I need a good topic for my master’s thesis. Right now I’m sitting on my bed with the Swahili translation of Macbeth and hope that somehow I’ll get a better idea than analysing Shakespeare … why is there no Swahili version of The Lord of the Rings or 1984 or Brave New World? I found out someone wrote a science fiction novel in Swahili called Walenisi, but as far as I know it wasn’t translated to English – so much for comparing original and translation.
And I can’t start looking into the two other topics my prof proposed yet because both books are borrowed from the library by someone else right now. Sometimes I just want to curl up in a corner and convince myself that life without science could be happier. But would it? I’m not sure how long it would take until I’d be bored out of my mind. Maybe a year maximum.
Tonight I finished this annoying term paper. Finally. Let’s hope it won’t come back for a retouch.
My favourite kinds of conversations are the ones which do not involve too many people. One to three people apart from me are okay most of the time. I don’t really like scheduled conversations because they can feel pretty unnatural and awkward (especially when someone says they want to talk to me alone without telling me why), but recently I learned to enjoy meeting up with a person one on one for coffee or hot chocolate to talk about university and a little bit about life. If they are the ones to ask it is much more comfortable, because then I know they really want to spend time with me or maybe even get advise. I love deep, meaningful conversations that seem to come out of the blue, like the ones when after a visit the first round of good-byes is said, but you just keep talking and sit down on the floor in the hallway for another hour. Or the day we met a friend at the station and stood there for an hour in the middle of the night, walked home, and stood there on the street for some more time. I even enjoy university related small-talk when I run across a fellow student in a building and it feels good to just stand there for a moment and compare the classes we attend or our homework loads. I love conversations that make me feel better. Talking to a lot of people or being in a big group which tends to split up into two or three groups talking among themselves makes me feel tired and exhausted, but when I spent some time talking to a person I really like it can leave me with a feeling of being more alive, more interested in getting a project started, or just emotionally satisfied and truly happy. Conversations which make me feel close to a person, and give me the impression of catching a glimpse of their heart.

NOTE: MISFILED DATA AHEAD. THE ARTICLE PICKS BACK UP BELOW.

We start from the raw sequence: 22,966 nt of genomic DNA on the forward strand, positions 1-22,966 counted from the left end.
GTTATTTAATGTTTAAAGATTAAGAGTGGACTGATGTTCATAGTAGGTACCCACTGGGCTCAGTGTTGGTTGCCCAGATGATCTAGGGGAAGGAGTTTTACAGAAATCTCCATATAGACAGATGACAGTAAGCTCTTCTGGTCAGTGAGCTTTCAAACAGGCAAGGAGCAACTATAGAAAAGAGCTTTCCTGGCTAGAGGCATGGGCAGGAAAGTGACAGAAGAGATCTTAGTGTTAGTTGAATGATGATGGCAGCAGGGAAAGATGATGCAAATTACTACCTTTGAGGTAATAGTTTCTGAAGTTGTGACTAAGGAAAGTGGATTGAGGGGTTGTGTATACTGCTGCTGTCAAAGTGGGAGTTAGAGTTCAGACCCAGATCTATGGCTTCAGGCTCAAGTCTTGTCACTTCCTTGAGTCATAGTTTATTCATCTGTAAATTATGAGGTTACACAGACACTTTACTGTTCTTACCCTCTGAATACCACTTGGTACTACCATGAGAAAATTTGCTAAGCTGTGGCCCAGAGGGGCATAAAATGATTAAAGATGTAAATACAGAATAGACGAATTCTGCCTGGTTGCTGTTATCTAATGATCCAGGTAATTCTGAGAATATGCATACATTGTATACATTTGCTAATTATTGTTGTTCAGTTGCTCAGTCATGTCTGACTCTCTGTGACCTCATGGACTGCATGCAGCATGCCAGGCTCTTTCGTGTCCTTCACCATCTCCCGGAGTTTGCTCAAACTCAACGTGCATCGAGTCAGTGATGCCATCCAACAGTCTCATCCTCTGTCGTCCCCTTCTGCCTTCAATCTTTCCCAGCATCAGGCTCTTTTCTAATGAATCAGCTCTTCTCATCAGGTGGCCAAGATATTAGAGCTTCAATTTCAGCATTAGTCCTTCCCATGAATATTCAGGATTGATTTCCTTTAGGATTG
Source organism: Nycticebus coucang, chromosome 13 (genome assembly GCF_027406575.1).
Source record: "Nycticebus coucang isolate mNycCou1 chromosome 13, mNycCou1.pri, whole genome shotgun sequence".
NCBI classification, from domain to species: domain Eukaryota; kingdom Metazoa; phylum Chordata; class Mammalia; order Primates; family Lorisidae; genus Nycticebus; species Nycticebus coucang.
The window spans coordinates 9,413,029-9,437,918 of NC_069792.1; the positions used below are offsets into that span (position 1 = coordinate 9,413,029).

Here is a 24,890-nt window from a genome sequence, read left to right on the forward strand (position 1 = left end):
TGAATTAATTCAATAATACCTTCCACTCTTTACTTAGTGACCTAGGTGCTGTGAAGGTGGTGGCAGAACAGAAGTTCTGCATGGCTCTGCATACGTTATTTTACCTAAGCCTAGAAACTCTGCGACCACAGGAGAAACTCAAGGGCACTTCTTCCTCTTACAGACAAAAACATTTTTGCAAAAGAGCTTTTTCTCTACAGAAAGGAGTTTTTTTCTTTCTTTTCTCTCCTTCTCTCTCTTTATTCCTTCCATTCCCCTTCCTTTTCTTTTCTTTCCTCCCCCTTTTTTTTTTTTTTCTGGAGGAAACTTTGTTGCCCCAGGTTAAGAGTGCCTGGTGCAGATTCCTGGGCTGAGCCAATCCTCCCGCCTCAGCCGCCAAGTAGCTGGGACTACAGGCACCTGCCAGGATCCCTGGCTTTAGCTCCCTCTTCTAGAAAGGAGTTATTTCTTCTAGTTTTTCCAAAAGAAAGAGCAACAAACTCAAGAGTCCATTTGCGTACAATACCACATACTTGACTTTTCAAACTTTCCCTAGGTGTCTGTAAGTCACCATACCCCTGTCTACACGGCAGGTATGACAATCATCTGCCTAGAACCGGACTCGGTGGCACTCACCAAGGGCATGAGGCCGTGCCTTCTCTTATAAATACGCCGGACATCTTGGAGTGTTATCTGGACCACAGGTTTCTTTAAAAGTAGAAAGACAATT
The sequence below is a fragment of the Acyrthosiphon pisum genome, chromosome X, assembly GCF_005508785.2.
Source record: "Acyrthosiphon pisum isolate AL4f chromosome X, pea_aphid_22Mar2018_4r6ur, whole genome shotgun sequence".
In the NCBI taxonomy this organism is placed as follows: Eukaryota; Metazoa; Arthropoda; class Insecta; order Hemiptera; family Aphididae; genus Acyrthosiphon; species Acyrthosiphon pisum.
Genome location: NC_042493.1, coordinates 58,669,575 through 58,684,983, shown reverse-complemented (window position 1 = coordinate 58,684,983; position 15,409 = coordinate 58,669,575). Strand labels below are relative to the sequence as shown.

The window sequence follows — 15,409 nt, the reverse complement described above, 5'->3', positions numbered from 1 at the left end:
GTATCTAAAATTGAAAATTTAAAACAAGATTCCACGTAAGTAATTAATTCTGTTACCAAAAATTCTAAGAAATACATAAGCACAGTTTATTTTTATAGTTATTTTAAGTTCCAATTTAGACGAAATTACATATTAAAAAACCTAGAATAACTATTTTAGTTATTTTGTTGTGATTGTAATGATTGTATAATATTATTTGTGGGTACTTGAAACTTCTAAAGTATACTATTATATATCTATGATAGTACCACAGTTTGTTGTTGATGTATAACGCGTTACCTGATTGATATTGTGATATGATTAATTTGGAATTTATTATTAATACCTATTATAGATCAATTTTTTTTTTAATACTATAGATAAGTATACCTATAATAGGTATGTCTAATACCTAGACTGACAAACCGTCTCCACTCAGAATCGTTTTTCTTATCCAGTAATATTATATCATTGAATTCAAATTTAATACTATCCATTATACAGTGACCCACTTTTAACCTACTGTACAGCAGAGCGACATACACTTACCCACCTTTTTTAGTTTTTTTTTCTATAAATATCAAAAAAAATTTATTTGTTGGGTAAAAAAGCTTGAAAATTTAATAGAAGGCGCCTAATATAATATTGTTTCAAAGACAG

Yesterday I realized I love my Thursday classes at university. Especially the second one, which happens to be the last one of my week .
Favourite classes this semester:
Tense, Aspect, and Modality. It is taught by a professor emeritus who seems to enjoy teaching us funny things about metaphors and the likes. He tries to help us find things out for ourselves by asking questions and giving us the opportunity to thing of our own examples for phenomena. It’s a mixed course with undergraduate and graduate students from different programmes, so we’re a pretty mixed group of about seven students with different levels of knowledge and different backgrounds. Yay for enlightening discussions at the end of my academic week. Oh, and the seminar is held with a focus on cognitive linguistics.